Rush Pix 1

Left to right: U.S. Rep. Bobby Rush’s (D-1st) grandson Jonathan Tyler, late U.S. Rep John Conyersl (D-Mich.) grandson John Conyers Jr., the Rev. Jesse Jackson, Rush and Rush’s granddaughter Sani Tyler Tyler at the Rainbow/PUSH Coalition Saturday Morning Forum on Nov. 23. (Photo courtesy of T. McIntosh, Rainbow/PUSH)

Fifty years ago, on Dec. 4, 1969, a team of heavily armed policemen under the direction of the Cook County State’s Attorney, acting in conjunction with the FBI, stormed the West Side residence of Illinois Black Panther Chairman Fred Hampton and killed him.

"They came in and machine guns and shotguns and rifles and killed everyone in that apartment," said U.S. Rep. Bobby Rush (D-1st), who co-founded the state chapter of the Panthers, on Nov. 24.

Hampton had “more Seconal in his body than it would take to take down an elephant,” he said. “They knew that if he had not been disabled, had not been drugged, there was no way they would have killed him without him killing someone else.”

Speaking to the Saturday Morning Forum of the Rainbow/PUSH Coalition at New Covenant Baptist Church, 754 E. 77th St., Rush said the authorities planned to kill him next.

"They came to my apartment at 5 a.m. the very next morning, shot my door down. If I had been there, I would not be here,” he said. But he was underground, safe in the rectory of Holy Angels Catholic Church, 615 E. Oakwood Blvd. “I stayed there two nights, and then I went up on the Gold Coast, up on Astor Street, living up with the White folks.”

The Rev. Jesse Jackson, who introduced him on Saturday, and his attorney informed Rush that there was a warrant out for his arrest: “If I was out on the street, they would have shot me down.”

Jackson invited him to Operation PUSH headquarters. Rush survived, going on to attend Roosevelt University, the University of Illinois at Chicago and McCormick Theological Seminary. He was elected to City Council in 1983 and Congress in 1992. He spoke on Saturday morning, his 73rd birthday, flanked by his grandchildren.

"The police didn't kill me. Y’all ain't going to like this, but Obama didn’t beat me. You helped me, and I’m going to tell you all this,” Rush said. “I’m still here! The Lord has been good to me. He's helped me from the red clay of Georgia and brought me all the way to Capitol Hill.”

Rush asked Panthers in the audience to stand and be recognized, and Willie Calvin, now of Olympia Fields, did so. They met as elementary school students in Lawndale, more concerned, as Calvin remembered, with basketball than anything else. But Calvin said their experiences in the military — Rush served in the Army from 1963 to 1968 — changed their worldviews.

Calvin served under Rush as the defense captain in the Panthers from 1968 until 1970. They worked to get the word out about the Panthers’ social programs: “It wasn’t just guns. I was talking about (the) need to defend yourself against racial discrimination, lack of health care, lack of housing, lack of jobs.”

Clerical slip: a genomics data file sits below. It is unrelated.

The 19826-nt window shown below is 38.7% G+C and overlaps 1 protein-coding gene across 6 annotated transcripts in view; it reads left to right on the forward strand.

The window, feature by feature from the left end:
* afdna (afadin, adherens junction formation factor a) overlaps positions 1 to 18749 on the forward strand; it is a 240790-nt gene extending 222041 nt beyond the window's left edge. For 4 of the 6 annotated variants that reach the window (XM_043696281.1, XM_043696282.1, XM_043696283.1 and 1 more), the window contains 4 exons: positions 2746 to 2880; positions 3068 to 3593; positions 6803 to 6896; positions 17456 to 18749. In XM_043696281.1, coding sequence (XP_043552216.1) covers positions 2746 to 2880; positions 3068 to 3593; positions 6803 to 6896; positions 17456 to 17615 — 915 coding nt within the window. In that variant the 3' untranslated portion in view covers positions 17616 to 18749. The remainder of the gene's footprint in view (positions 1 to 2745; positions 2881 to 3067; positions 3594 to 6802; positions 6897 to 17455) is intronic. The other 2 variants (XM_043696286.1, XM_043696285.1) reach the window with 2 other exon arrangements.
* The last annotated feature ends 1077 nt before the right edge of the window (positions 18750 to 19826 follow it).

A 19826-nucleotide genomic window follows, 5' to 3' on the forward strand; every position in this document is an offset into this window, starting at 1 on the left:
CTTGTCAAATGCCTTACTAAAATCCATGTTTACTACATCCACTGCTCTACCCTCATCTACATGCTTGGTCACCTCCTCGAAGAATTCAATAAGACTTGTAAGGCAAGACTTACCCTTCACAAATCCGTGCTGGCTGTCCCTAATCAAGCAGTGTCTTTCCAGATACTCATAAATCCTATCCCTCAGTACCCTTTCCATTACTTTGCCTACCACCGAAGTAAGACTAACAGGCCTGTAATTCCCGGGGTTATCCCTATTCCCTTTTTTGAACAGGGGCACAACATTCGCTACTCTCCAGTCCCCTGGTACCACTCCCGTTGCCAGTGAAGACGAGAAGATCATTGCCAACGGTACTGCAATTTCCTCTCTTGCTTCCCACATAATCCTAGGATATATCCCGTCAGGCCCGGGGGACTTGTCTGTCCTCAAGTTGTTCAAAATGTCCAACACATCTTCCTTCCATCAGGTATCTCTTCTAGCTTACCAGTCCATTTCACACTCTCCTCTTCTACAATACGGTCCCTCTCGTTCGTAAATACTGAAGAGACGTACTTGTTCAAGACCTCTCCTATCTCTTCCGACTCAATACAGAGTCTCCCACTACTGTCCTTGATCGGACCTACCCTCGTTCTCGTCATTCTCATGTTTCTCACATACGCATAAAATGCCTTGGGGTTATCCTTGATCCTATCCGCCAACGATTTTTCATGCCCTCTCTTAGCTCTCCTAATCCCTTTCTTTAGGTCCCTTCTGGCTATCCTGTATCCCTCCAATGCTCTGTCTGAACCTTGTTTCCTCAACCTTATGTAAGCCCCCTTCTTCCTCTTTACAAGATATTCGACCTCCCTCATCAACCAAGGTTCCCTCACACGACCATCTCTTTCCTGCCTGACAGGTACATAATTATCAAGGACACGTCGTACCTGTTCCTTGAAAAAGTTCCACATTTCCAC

“I remember him being the actual leader of the organization, even though Fred was the chairman. The Ministry of Defense was the actual leader and the head of the chapter,” Calvin said. “I remember his leadership. I remember his ability to communicate with the members and also with folks on the outside,” from aldermen to members of the Weather Underground and the Young Patriots Organization.

“I think what he talked about today was the injustice, the lack of housing, the lack of medical attention — I think those were the motivating factors of him as a young guy that still continues today in his service as a congressman,” Calvin said. “I believe those were his actual motivations, that justice needed to be justice.”

Rush went on to highlight his membership on the Committee on Energy and Commerce and to rail against Comcast, which is in a lawsuit before the Supreme Court with businessman and entertainer Byron Allen, who claims the telecommunications conglomerate turned down a deal to carry six channels he owns in violation of the 1866 Civil Rights Act.

As reported by The New York Times, Allen says Comcast discriminated against him, saying that Comcast’s addition of four Black-owned networks in 2010, when the conglomerate bought NBCUniversal, is being used to justify not associating with more African American entrepreneurs.

Sens. Kamala Harris (D-Calif.) and Cory Booker (D-N.J.) have voiced support for Allen. Rush expressed a desire to break up the conglomerate in a letter earlier this month to Comcast CEO Brian Roberts, as reported by The Philadelphia Inquirer.

“Comcast has enjoyed the largesse — as has the cable industry, in general — of the African American and other minority communities, and has reached such prominence that it now disregards these communities with a cold, callous corporate insensitivity that is stultifying, arrogant, harmful and intensely painful,” Rush wrote.

The fear is that the question before the court, the standard for proving racial discrimination, could affect the status of the 1866 Act, which gives everyone the right to "make and enforce contracts” and sue regardless of race.

Jeremy Edwards, Rush’s spokesman, said the congressman wants the two parties reach “an amicable agreement” before the Supreme Court rules. The Times reported that the justices appeared to focus on whether plaintiffs must make the case that racial discrimination was the main or a contributing factor in early stages of litigation.

“He is calling on Comcast to do the right thing and not jeopardize the civil rights of African Americans for the purposes of winning a fight over network programming,” Edwards said in a statement.

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